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Lights at last for the Cubs? No chance, says state law

The Chicago Cubs are coming out of hybernation, the team's new management optimistically advertises.

But the team is not, it appears, coming out from under the neighborhood curfew that has kept Wrigley Field in the dark for decades. The ballpark's neighbors have successfully pushed through a state law this week effectively banning night games in the nation's only unlighted major league ballpark.

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''We're all Cubs fans,'' says Larry Blandin, spokesman for Citizens United for Baseball in Sunshine (CUBS). But for area residents, even the hint of a move to night games in the congested Wrigley Field area was tantamount to strike three on the third out in the bottom of the ninth with the bases loaded.

The Lake View neighborhood around Wrigley Field has grown up as close to the stadium as the famous ivy on the field's walls. This boils down to a delicate issue of zoning and timing: Neighbors who work during the day don't mind an invasion of Cubs fans while they're out; but they do mind the idea of returning home in the evening to a second wave of rush-hour traffic, a fight for parking, and dinner serenaded by a duet for stadium organ and crowd.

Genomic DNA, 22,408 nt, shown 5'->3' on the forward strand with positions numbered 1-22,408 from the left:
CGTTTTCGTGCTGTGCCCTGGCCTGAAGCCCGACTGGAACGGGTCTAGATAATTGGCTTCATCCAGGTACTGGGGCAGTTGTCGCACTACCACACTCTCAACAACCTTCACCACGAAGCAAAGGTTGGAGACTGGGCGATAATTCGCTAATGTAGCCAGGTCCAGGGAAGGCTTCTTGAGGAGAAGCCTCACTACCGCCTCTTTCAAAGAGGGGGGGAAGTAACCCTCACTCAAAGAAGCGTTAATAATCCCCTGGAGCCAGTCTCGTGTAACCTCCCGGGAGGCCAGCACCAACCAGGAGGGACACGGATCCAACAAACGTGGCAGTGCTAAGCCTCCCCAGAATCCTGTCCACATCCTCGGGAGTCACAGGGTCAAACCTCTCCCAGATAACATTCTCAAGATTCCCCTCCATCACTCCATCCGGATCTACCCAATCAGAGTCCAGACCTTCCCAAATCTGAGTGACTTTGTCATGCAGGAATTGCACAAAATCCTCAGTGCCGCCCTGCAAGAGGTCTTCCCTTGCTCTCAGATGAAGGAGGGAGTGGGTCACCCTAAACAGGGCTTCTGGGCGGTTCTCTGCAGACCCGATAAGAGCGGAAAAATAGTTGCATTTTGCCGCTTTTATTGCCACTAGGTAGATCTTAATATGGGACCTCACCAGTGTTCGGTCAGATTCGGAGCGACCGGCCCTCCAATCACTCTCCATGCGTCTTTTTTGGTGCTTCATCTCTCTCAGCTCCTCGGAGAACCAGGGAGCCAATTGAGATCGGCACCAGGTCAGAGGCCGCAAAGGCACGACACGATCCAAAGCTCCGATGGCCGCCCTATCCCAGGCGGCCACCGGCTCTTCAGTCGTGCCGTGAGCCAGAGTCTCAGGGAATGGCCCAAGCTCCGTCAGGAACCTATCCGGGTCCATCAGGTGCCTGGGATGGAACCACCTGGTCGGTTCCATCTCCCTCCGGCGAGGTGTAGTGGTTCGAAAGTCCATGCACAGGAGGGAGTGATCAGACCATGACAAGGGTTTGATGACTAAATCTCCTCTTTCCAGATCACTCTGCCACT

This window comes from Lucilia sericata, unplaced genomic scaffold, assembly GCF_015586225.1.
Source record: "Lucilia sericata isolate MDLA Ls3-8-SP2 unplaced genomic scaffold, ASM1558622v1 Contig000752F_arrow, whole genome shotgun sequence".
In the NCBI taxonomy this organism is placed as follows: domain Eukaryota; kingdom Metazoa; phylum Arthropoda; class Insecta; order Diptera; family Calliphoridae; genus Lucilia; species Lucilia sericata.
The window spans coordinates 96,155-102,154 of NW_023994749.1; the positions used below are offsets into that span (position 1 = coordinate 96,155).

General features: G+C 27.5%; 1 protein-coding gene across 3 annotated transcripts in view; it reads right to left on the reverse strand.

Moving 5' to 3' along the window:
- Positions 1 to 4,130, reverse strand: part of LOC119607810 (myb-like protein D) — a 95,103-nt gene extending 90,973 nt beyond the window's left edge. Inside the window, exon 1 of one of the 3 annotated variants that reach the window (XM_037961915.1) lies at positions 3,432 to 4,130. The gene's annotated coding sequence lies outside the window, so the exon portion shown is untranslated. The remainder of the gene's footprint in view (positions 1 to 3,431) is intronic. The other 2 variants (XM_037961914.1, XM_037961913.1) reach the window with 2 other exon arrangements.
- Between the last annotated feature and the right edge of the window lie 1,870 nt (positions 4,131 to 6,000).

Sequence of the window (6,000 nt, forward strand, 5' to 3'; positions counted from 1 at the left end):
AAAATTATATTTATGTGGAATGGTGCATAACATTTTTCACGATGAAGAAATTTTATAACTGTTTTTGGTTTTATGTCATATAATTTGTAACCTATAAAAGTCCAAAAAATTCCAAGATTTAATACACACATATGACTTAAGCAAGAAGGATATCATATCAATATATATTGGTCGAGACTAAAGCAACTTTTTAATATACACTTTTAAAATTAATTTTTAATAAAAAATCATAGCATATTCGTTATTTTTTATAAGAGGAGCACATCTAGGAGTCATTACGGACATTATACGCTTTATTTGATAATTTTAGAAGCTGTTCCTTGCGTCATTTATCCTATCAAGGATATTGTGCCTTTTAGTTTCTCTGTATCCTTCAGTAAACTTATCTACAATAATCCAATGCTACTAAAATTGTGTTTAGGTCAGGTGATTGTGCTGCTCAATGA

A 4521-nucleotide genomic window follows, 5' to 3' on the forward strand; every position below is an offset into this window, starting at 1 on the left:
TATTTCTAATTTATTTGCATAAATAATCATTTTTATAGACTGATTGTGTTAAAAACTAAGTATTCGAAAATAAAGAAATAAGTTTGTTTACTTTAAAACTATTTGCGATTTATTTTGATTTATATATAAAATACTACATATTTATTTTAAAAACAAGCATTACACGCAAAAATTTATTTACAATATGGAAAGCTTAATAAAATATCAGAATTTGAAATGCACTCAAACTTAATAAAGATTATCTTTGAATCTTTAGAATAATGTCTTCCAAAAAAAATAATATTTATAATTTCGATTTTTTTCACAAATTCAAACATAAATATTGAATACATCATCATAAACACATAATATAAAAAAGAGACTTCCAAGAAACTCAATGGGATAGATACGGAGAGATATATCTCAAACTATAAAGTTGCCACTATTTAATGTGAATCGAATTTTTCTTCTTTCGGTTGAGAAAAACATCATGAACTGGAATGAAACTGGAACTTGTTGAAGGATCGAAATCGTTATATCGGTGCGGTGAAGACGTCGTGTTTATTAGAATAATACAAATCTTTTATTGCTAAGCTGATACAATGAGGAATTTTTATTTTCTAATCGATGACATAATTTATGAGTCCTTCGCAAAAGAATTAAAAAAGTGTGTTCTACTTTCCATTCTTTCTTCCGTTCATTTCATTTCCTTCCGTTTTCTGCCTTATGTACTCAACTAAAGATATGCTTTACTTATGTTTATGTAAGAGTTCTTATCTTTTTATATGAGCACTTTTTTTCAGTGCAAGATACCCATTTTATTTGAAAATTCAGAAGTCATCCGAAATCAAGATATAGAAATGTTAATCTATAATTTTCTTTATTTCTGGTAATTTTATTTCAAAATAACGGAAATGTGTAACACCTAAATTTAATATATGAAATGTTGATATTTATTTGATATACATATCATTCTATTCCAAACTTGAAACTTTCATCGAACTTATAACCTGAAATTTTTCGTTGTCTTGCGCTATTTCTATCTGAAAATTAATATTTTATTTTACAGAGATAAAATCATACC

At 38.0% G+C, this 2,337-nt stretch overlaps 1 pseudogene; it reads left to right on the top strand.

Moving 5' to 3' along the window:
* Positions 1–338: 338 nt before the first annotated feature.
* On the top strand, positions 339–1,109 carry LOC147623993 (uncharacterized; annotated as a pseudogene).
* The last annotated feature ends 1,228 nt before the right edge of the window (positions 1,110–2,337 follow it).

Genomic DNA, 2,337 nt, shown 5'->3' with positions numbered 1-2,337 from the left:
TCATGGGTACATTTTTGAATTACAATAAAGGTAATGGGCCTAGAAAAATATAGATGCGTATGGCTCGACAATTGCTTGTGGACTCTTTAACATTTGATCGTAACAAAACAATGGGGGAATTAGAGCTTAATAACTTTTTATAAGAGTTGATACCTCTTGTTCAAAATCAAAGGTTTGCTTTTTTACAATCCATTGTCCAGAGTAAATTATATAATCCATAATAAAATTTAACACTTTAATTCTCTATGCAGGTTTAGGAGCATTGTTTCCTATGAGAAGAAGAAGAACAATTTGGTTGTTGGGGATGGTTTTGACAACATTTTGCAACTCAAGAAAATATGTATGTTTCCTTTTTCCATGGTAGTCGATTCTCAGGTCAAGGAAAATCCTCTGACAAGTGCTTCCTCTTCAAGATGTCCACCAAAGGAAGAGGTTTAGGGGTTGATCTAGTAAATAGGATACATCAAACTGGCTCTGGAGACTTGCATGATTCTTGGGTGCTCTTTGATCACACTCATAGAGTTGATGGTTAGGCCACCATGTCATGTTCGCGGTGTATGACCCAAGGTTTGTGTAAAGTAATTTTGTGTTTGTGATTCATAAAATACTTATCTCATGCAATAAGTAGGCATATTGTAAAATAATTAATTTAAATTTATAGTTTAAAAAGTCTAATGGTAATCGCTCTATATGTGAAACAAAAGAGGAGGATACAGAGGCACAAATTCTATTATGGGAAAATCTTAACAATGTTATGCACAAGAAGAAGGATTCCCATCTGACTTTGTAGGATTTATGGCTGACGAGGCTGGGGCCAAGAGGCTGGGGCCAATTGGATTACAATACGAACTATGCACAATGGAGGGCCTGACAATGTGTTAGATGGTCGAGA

Anyone who counts himself a Cubs fan is used to a trying brand of devotion - the team hasn't come close to a pennant race since World War II. Under the new management of the Chicago Tribune, team officials had suggested that the ball club might have a better shot at the pennant if lights were installed at the stadium. The theory: If the Cubs had a more normal schedule, including night games, the club might also have a more normal record.

One Lake View area resident suggested that day games have not been the problem for the Cubs and that ''if the Tribune is willing to spend the money to get better players,'' the team will play better.

The Tribune continues to say that lighting has never been ''a first priority for Wrigley Field,'' and there was a conspicuous absence of strong opposition from any sector to the antilight measure. The law, which elevates a local zoning issue to a state environmental issue, amends the Illinois Environmental Protection Act to ban Chicago sporting events that have noise levels above 45 decibels (roughly the equivalent of a jet engine) after 10 p.m. Nighttime sporting events like those at Soldier Field, where the Chicago Bears hold forth, and Comiskey Park, home of the White Sox, are not affected.

Further, explains a spokesman for Gov. James Thompson, because the state basically is providing a local zoning ordinance, the new law is likely to face a challenge when and if Cubs management sees night games as necessary.

Mr. Blandin says it's common sense that good management would want to maximize profits and that means taking advantage of every opportunity to help the team play better - including getting lights for night games. But he adds that while the neighborhood and team management (old and new) have had good relations, the CUBS organization move was simply a precaution. ''The function (of the law) is to restrict the passing whim of corporate fancy . . . people are more important than the dollar,'' he says.

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